Hungarian composer Bela Bartók is known as one of the greatest musicians of the 20th century for creating an original modern music style combined with folk elements.
Profession: Pianist, Composer
Country of Origin: Hungary
Country of Asylum: United States of America
Date of birth: 25 March 1881
Died: September 1945
Béla Bartók began performing at the age of 11. His first compositions revealed the influence of Liszt, Brahms and Strauss, but most of his inspiration came from exploring national folk music. This included Hungarian folk but also other ethnic rhythms that he discovered while travelling through his native Transylvania. His hometown is now part of Romania.
Using folk elements and traditional techniques, Bartók achieved an original modern style that has had a great impact on 20th-century music. He became known for his compositions for piano (such as “Mikrokosmos”, 1926-27), for violin (“Music for Strings, Percussion, and Celesta”, 1936), and for orchestra (“Concerto for Orchestra”, 1943).
Bartók firmly opposed the rise of Nazism, its persecution of the Jews and the banning of their work. He was not a Jew, but said he was ready to become one just to protest against the persecution which was extending itself to Austria and Hungary. “My main idea, which dominates me entirely, is the brotherhood of man over and above all conflicts … This is why I am open to influence by any fresh and healthy outside sources, be they Slovak, Romanian, Arabic or other,” he said.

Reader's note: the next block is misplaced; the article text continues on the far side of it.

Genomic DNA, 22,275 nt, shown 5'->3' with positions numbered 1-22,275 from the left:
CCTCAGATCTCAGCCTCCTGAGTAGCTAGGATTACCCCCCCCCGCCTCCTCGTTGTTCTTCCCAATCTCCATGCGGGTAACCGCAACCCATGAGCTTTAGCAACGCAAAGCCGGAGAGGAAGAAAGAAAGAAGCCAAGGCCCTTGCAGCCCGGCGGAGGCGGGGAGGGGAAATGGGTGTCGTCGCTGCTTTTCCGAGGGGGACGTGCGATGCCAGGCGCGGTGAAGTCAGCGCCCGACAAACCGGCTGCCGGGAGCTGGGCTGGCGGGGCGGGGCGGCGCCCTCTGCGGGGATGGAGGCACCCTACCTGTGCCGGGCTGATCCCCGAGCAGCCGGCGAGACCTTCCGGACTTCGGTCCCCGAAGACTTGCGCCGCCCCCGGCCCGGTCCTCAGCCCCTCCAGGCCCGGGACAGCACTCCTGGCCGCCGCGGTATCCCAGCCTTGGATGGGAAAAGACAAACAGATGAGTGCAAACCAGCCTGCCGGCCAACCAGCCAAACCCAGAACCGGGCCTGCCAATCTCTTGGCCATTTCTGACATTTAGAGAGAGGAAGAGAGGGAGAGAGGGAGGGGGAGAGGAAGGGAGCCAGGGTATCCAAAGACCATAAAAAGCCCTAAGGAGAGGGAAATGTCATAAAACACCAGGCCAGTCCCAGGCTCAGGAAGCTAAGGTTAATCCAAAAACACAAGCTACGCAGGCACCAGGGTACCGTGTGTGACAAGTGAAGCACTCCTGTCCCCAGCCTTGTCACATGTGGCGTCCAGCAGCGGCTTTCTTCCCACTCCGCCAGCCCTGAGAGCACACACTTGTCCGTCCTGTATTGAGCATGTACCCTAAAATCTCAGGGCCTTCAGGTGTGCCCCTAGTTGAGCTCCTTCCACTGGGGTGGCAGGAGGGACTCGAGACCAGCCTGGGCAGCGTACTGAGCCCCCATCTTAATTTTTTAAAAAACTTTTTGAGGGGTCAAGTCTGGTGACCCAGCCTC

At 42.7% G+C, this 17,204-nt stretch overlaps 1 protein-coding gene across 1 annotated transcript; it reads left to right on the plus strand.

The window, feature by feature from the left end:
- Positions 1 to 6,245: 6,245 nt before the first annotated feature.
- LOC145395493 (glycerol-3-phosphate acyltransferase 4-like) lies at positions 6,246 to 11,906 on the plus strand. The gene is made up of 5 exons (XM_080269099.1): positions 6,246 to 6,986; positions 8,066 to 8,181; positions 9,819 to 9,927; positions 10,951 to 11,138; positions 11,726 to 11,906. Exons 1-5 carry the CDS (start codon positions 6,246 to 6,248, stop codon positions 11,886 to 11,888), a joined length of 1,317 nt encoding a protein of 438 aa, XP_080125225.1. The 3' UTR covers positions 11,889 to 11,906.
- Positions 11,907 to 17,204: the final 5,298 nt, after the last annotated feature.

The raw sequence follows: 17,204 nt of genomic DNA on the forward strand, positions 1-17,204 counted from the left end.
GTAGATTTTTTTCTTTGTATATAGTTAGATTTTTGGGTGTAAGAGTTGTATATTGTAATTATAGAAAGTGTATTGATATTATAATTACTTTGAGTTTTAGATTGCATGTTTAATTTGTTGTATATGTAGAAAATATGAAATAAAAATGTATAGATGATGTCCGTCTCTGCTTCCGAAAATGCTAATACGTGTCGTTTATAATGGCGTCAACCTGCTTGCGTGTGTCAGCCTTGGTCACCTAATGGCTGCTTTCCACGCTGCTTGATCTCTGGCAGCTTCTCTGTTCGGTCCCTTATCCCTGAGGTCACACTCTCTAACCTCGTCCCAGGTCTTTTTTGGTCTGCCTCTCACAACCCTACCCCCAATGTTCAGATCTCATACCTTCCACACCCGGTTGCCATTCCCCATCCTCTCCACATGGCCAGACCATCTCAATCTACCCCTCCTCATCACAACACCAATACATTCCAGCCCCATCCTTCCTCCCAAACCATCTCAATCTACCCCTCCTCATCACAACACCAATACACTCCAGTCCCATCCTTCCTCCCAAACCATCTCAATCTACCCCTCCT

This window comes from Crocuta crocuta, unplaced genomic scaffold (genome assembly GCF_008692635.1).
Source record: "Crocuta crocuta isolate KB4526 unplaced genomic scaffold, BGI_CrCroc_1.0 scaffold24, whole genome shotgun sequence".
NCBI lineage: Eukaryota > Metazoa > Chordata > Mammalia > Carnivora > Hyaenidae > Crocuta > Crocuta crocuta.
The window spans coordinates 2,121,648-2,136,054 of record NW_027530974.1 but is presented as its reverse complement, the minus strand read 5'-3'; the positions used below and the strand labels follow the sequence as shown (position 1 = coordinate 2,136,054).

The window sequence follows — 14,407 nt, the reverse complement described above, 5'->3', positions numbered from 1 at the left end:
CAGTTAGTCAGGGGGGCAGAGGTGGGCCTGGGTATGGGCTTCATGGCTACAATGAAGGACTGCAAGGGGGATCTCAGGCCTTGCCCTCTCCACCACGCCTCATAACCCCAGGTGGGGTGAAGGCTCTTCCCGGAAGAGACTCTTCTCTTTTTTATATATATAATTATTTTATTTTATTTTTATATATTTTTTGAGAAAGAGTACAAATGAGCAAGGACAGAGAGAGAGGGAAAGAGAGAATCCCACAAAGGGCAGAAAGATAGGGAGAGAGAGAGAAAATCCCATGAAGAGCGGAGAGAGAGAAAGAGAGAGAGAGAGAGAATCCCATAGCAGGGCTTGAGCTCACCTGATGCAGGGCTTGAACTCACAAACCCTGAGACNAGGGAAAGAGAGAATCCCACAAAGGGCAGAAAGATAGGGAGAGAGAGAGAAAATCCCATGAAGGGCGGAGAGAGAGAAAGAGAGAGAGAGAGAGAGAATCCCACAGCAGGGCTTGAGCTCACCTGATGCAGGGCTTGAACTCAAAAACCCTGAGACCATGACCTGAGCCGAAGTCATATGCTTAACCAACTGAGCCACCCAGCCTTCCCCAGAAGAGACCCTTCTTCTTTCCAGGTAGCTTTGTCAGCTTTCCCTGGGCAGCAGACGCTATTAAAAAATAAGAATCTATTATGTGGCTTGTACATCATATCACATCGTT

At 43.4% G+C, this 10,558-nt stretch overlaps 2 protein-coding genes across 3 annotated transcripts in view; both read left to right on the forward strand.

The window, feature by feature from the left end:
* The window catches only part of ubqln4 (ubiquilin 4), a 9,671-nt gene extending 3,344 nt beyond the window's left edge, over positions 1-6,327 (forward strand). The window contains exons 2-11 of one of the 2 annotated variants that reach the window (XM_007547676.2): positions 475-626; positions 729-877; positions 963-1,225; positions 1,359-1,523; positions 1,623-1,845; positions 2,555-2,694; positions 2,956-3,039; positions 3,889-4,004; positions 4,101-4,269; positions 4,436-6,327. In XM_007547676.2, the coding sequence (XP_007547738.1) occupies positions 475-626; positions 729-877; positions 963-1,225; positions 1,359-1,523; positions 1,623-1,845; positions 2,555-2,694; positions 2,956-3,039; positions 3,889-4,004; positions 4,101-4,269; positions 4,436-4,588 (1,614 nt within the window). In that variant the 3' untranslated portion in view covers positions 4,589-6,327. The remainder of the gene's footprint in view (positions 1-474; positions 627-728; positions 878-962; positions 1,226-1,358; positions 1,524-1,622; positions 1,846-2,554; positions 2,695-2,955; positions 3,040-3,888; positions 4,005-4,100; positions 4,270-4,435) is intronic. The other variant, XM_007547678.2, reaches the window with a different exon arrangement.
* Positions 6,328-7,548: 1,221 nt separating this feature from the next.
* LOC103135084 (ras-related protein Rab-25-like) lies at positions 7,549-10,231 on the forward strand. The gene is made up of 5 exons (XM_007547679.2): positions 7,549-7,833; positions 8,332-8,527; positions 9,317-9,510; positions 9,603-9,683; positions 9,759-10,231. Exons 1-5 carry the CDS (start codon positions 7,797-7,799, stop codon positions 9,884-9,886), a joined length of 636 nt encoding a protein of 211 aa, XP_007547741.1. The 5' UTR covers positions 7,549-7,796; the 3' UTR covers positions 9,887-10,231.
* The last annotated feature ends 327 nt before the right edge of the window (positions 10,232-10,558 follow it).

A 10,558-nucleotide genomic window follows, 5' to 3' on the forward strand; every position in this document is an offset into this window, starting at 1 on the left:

So, when war took over Europe, he reluctantly decided to go into exile and moved to the United States in 1940. He received an honorary PhD from Columbia University, and continued with folk song research as a visiting assistant in Music until 1942.
In September 1945 he died, leaving unfinished the last 17 bars of his “Concerto for Viola”. His works were performed more often during the years following his death than during his entire lifetime. In 1988, 43 years after his death, his remains were brought back to Hungary for a state funeral.